Buckwheat is thought of as a grain but it's really more closely related to sorrel and rhubarb. Before the use of modern nitrogen fertilizers, a post WW2 use of excess bomb materials, buckwheat was a staple food. The true grains we use nowadays require much more nitrogen.11178275_1572800389641272_5070259401038013352_n Buckwheat has a quick life cycle and thrives in acid soil with low nitrogen. This makes it great for preppers/homesteaders for several reasons. It can produce a pseudo grain crop that has 18% protein in about 90 days. That's food for the family or livestock. If tilled in just after blooming in about 30 days, it provides bees with nectar for a nice dark honey and can then be tilled in as a green manure. It also suppresses weeds so it makes a good cover crop.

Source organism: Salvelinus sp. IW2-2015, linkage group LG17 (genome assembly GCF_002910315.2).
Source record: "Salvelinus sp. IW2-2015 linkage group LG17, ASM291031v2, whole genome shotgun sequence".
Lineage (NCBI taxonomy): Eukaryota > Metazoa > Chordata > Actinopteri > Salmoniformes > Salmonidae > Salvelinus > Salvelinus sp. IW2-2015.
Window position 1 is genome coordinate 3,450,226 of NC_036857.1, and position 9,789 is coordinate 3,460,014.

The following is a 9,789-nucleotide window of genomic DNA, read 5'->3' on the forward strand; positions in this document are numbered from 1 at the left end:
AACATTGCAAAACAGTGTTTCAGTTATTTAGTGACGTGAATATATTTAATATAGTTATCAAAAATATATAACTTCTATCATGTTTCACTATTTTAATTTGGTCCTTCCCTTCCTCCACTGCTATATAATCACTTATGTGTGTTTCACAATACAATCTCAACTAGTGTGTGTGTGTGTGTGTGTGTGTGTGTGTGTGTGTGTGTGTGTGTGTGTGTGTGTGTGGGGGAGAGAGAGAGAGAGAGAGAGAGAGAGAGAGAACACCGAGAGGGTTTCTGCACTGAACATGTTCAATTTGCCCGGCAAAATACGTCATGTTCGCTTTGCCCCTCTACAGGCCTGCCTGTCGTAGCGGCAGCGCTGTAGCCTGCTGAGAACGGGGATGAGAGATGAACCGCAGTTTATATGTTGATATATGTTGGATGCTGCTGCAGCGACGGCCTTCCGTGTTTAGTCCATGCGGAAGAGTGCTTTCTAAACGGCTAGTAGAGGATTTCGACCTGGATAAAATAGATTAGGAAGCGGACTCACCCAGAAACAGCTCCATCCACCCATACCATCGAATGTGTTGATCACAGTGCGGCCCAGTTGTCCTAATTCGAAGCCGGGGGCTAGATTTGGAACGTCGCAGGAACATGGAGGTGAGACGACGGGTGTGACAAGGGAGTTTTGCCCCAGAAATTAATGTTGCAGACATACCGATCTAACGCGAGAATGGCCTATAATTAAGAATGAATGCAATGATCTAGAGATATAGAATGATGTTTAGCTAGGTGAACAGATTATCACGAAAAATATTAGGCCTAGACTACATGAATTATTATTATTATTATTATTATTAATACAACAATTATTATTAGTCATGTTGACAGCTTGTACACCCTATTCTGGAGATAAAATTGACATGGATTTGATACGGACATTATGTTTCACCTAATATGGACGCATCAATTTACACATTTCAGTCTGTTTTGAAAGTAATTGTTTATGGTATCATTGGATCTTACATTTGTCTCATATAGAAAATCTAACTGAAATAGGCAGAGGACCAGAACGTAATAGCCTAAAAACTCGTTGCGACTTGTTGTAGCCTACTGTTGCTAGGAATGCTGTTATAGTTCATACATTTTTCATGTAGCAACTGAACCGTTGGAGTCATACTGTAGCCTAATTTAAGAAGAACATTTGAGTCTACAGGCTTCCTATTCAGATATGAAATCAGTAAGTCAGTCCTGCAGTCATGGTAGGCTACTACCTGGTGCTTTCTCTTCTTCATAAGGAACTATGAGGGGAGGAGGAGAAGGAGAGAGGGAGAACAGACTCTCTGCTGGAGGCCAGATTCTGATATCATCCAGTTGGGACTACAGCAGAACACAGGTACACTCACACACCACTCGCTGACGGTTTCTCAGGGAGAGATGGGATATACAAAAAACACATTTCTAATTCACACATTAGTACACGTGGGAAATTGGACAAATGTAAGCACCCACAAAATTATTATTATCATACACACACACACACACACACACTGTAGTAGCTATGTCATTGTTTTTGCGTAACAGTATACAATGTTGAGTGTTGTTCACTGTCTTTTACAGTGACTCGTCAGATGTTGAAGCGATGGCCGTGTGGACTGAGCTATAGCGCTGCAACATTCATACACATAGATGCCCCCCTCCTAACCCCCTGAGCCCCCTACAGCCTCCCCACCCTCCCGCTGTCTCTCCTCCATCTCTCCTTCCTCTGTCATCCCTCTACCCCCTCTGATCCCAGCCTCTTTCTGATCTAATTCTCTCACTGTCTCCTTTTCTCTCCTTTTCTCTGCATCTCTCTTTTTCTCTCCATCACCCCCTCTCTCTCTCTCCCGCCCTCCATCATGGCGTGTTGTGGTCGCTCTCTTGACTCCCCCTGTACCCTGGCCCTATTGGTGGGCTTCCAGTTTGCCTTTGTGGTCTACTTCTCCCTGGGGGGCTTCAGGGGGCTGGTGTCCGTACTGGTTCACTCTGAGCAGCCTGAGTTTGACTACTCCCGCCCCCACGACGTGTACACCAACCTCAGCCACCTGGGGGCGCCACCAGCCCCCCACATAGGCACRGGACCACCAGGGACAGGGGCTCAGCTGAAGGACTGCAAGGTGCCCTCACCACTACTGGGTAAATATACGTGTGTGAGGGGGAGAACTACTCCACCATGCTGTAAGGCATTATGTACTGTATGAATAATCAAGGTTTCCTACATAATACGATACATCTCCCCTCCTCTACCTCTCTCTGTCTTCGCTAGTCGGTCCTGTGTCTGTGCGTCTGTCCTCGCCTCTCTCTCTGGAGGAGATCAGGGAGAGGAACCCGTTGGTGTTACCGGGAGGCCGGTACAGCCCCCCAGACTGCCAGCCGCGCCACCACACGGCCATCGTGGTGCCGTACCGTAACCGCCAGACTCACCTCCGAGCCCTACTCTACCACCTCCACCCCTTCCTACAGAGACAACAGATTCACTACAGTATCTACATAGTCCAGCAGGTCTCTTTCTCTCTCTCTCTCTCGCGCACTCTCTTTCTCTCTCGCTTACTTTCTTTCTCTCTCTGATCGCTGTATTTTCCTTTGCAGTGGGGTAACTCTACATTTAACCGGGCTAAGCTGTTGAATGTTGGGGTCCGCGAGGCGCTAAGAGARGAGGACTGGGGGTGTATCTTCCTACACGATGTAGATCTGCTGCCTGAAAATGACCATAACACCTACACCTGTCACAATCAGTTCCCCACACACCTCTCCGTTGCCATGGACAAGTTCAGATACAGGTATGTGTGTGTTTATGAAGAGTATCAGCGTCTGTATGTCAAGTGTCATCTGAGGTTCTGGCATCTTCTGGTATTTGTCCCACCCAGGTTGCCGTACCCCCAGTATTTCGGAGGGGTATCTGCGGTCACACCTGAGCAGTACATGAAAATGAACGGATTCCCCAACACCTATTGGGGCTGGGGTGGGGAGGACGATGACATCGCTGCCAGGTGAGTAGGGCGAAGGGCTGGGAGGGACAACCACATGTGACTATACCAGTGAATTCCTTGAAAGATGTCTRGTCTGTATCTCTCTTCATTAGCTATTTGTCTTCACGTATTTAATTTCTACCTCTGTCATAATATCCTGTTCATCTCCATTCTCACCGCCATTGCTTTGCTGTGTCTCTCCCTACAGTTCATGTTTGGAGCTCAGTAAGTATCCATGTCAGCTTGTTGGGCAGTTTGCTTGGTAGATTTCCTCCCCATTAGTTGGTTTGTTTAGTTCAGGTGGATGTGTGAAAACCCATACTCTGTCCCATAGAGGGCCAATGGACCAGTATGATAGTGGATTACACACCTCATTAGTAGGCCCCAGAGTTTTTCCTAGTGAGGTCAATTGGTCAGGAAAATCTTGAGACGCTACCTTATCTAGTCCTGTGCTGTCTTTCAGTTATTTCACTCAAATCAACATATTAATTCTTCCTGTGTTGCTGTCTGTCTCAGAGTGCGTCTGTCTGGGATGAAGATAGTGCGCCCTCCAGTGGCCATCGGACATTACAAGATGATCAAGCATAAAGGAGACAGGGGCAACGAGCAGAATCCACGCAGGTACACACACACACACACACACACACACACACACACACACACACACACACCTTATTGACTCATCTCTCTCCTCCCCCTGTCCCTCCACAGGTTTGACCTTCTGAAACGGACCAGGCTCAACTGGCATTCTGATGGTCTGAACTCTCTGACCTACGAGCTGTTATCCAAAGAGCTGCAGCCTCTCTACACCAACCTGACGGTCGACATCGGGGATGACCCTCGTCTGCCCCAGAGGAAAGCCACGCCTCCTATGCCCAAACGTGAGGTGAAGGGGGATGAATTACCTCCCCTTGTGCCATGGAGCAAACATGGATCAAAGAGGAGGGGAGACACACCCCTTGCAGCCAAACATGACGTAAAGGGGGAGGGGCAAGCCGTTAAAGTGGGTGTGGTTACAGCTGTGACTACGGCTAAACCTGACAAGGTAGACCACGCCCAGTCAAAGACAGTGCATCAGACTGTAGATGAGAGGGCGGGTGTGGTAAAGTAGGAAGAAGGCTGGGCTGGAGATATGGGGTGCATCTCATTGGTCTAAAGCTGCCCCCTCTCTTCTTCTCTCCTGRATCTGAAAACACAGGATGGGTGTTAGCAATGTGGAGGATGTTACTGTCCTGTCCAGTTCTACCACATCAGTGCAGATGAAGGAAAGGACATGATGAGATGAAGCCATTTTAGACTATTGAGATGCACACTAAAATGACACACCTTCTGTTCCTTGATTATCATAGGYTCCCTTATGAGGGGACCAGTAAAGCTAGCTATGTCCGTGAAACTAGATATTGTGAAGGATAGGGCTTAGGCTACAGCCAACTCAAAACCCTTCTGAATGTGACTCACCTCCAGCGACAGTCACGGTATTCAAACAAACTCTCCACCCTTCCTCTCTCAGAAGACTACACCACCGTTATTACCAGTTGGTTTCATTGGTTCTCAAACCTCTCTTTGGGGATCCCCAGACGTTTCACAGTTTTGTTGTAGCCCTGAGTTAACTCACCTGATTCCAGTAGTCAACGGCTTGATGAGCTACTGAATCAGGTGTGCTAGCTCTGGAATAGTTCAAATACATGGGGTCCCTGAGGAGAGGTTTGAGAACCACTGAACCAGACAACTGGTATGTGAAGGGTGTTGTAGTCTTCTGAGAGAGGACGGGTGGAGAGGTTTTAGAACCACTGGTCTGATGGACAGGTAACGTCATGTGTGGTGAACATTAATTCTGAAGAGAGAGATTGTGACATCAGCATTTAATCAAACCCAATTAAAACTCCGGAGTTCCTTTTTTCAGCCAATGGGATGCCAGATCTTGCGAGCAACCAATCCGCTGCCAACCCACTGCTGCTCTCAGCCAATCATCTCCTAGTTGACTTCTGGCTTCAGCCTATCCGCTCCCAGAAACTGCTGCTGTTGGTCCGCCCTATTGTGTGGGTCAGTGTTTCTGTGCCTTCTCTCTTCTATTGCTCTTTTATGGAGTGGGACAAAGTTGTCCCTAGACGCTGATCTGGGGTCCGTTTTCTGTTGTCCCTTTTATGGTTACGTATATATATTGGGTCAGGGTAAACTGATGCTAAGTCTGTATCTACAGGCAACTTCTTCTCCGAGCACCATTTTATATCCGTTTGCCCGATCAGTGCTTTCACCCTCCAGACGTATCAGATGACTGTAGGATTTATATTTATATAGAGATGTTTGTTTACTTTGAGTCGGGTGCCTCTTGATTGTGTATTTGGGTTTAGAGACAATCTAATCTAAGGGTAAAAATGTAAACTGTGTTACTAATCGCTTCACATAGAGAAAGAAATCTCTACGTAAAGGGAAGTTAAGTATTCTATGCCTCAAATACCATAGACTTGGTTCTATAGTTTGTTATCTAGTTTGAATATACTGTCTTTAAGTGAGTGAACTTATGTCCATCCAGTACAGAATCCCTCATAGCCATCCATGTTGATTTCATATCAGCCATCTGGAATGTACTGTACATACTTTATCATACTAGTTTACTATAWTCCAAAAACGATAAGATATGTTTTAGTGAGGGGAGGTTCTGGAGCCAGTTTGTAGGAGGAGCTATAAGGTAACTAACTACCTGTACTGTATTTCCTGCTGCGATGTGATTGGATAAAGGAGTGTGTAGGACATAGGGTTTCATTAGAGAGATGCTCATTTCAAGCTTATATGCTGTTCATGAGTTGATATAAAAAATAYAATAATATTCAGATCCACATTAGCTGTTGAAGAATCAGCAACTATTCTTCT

It can be boiled and eaten or ground into flour for most things you would use wheat flour to make. Pancakes, bread, pasta etc. It can even be fermented for beer and whiskey. It is gluten free so it's great for those with celiac disease.11111961_1572800462974598_5004626884497548269_n The hulls can be used as filler for pillows or bedding. The leaves can be used in tea and even has positive effects in those with diabetes. Don't leave buckwheat out of your plans. Waiting for wheat, barley and oats to mature may not be an option. A crop of buckwheat can hold you off until those crops can be harvested. I grow it for the bees and let the chickens forage through and get the seed. On the downside, it can run rampant through a pasture if allowed to go to seed but that's an easy fix. Buckwheat can also be planted in the pasture as forage or cut for hay at 1-3 tons per acre.
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